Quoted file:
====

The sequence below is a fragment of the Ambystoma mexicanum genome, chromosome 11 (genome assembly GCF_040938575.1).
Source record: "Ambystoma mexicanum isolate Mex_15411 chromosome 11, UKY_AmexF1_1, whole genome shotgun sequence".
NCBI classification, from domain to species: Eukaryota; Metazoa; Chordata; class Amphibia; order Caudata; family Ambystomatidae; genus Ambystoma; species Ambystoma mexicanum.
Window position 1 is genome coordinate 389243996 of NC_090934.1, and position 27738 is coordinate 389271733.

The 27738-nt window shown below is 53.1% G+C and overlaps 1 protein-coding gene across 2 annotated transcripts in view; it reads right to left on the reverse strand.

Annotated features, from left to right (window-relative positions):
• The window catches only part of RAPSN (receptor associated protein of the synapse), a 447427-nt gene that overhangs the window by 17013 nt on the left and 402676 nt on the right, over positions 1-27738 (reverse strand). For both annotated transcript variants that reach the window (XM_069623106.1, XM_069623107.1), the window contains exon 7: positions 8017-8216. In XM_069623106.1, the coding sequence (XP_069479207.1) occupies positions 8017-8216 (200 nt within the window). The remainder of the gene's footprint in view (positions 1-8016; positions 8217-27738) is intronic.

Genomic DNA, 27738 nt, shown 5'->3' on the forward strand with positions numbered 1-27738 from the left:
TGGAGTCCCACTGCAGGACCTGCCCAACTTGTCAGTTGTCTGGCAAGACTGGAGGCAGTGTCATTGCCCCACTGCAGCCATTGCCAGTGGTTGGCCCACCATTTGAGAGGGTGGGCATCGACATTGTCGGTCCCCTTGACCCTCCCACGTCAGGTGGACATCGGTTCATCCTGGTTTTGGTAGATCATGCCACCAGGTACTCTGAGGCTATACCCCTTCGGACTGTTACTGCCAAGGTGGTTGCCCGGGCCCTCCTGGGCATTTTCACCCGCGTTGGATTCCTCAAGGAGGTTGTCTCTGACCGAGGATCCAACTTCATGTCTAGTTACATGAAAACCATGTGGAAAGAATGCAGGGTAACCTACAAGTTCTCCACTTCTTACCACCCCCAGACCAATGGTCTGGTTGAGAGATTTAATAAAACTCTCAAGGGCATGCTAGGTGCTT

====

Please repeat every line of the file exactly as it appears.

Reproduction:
The sequence below is a fragment of the Ambystoma mexicanum genome, chromosome 11 (genome assembly GCF_040938575.1).
Source record: "Ambystoma mexicanum isolate Mex_15411 chromosome 11, UKY_AmexF1_1, whole genome shotgun sequence".
NCBI classification, from domain to species: Eukaryota; Metazoa; Chordata; class Amphibia; order Caudata; family Ambystomatidae; genus Ambystoma; species Ambystoma mexicanum.
Window position 1 is genome coordinate 389243996 of NC_090934.1, and position 27738 is coordinate 389271733.

The 27738-nt window shown below is 53.1% G+C and overlaps 1 protein-coding gene across 2 annotated transcripts in view; it reads right to left on the reverse strand.

Annotated features, from left to right (window-relative positions):
• The window catches only part of RAPSN (receptor associated protein of the synapse), a 447427-nt gene that overhangs the window by 17013 nt on the left and 402676 nt on the right, over positions 1-27738 (reverse strand). For both annotated transcript variants that reach the window (XM_069623106.1, XM_069623107.1), the window contains exon 7: positions 8017-8216. In XM_069623106.1, the coding sequence (XP_069479207.1) occupies positions 8017-8216 (200 nt within the window). The remainder of the gene's footprint in view (positions 1-8016; positions 8217-27738) is intronic.

Genomic DNA, 27738 nt, shown 5'->3' on the forward strand with positions numbered 1-27738 from the left:
TGGAGTCCCACTGCAGGACCTGCCCAACTTGTCAGTTGTCTGGCAAGACTGGAGGCAGTGTCATTGCCCCACTGCAGCCATTGCCAGTGGTTGGCCCACCATTTGAGAGGGTGGGCATCGACATTGTCGGTCCCCTTGACCCTCCCACGTCAGGTGGACATCGGTTCATCCTGGTTTTGGTAGATCATGCCACCAGGTACTCTGAGGCTATACCCCTTCGGACTGTTACTGCCAAGGTGGTTGCCCGGGCCCTCCTGGGCATTTTCACCCGCGTTGGATTCCTCAAGGAGGTTGTCTCTGACCGAGGATCCAACTTCATGTCTAGTTACATGAAAACCATGTGGAAAGAATGCAGGGTAACCTACAAGTTCTCCACTTCTTACCACCCCCAGACCAATGGTCTGGTTGAGAGATTTAATAAAACTCTCAAGGGCATGCTAGGTGCTT